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Australian’s necessary energy policy

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Paul Raftery's picture
Executive Director, Projects RH

Paul worked for Shell Group in Australia (Assistant Treasurer) and with Shell Coal and Power International (Group Treasurer). He was the team member on the financing of Callide C (840 MW) an...

  • Member since 2021
  • 9 items added with 3,045 views
  • Apr 23, 2021

Successive governments have now frittered away the opportunity to develop a sensible national energy policy. Whilst in the eastern part of Australia we have long wanted to have a multistate solution which covers more than 90% of the population of the country, this opportunity has been lost. We now need to deal with reality. 

Australia has an active and commercially aggressive renewable energy industry which is focused on assets which basically produce when there is wind and/or sun. We have not embraced a storage technology which is energy-efficient itself. The Snowy Mountains scheme, even with 2.0, is hardly a national battery. 

We need affordable, stable electricity as part of the international economy we need to reduce our emissions. 

As Australia moves towards 50% of power being generated by renewables we must accept that we need to have battery backup being gas-fired peaking and backup. 

Australia must now prepare a strategy for the retirement of the brown coal-fired power stations in Victoria and some of the Hunter Valley units. We also need to look at our energy strategy 10, 15 and 20 years out.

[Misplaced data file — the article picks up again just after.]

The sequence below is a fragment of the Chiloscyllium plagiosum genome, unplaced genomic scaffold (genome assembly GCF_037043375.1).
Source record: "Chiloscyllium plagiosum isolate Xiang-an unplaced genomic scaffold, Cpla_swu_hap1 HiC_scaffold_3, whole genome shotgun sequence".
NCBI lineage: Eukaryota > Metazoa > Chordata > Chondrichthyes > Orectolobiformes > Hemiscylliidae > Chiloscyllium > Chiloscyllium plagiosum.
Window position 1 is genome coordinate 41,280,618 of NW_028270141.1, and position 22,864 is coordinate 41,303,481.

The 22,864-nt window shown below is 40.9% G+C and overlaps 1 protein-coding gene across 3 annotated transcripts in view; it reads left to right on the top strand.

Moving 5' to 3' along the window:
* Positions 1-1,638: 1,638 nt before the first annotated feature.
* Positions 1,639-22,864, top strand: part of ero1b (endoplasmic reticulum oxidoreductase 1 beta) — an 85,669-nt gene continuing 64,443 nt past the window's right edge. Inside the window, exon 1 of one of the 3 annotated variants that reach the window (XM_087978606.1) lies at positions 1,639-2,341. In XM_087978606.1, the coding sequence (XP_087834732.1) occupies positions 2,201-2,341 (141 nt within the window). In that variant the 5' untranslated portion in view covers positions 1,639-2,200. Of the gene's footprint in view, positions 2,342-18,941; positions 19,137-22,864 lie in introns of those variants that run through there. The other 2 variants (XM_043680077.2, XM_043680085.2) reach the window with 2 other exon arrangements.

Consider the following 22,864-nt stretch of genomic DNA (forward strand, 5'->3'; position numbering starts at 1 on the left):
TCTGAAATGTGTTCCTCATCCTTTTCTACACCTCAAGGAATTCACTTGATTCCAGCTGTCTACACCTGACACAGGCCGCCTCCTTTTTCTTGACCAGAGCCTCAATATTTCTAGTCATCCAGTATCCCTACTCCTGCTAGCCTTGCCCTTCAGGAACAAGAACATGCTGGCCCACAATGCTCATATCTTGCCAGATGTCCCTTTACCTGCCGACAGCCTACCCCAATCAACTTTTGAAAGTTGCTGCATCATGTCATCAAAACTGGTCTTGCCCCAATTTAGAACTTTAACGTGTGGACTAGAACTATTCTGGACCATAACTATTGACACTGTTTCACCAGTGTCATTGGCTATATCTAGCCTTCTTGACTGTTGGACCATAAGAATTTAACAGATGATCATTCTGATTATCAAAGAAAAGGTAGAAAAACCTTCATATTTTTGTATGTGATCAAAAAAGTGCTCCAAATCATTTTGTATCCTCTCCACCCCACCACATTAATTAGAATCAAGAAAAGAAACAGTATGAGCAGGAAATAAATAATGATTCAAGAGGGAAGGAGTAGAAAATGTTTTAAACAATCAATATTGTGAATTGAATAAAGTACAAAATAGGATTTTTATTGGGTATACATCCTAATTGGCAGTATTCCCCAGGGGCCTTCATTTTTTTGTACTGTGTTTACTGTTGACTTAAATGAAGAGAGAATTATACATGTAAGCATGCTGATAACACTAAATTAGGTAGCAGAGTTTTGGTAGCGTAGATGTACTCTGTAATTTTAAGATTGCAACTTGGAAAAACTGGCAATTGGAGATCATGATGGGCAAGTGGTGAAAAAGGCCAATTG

I think it’s time for government to govern. They are not commentators they need to be doers. 

Am I wrong and we should leave this to the market?

Paul Raftery


Matt Chester's picture
Matt Chester on Apr 23, 2021

I think it’s time for government to govern. They are not commentators they need to be doers. 

The question, though, is do they have the right expertise (or experts on staff) to do so prudently and thoughtfully? 

Bob Meinetz's picture
Bob Meinetz on Apr 23, 2021

"...we must accept that we need to have battery backup being gas-fired peaking and backup."

Paul, I think you will find little to no emissions reductions by replacing coal plants with  "gas-fired peaking and backup". Battery backup significantly increases emissions:

"We find that net system CO2 emissions resulting from storage operation are nontrivial when compared to the emissions from electricity generation, ranging from 104 to 407 kg/MWh of delivered energy depending on location, storage operation mode, and assumptions regarding carbon intensity."

CO2 emissions from gas-fired peaker plants running in spinning reserve, together with fugitive methane emissions, are likely worse for climate than coal.

"As Australia moves towards 50% of power being generated by renewables..."

If Australia's goal is 50% renewable power, it's unacceptable. IPCC, and many private analysts, insist we must end consumption of fossil fuels by 2100. And because both solar and wind are entirely reliant on backup with methane-fired power plants, every country that has reached 50% renewable electricity with solar and/or wind has encountered a brick wall blocking future progress.

The first half is the easy part.

Michael Keller's picture
Michael Keller on Apr 27, 2021

Instead of hysterically kowtowing to the IPCC and green energy religion, concentrate on reasonably affordable and reasonably clean energy. That means a mix of energy resources driven primarily by economics. Such a policy yields reasonable impacts on the environment while recognizing that there is no rational reason to panic over long range “guesses” about the distant climate.

Paul Raftery's picture
Thank Paul for the Post!
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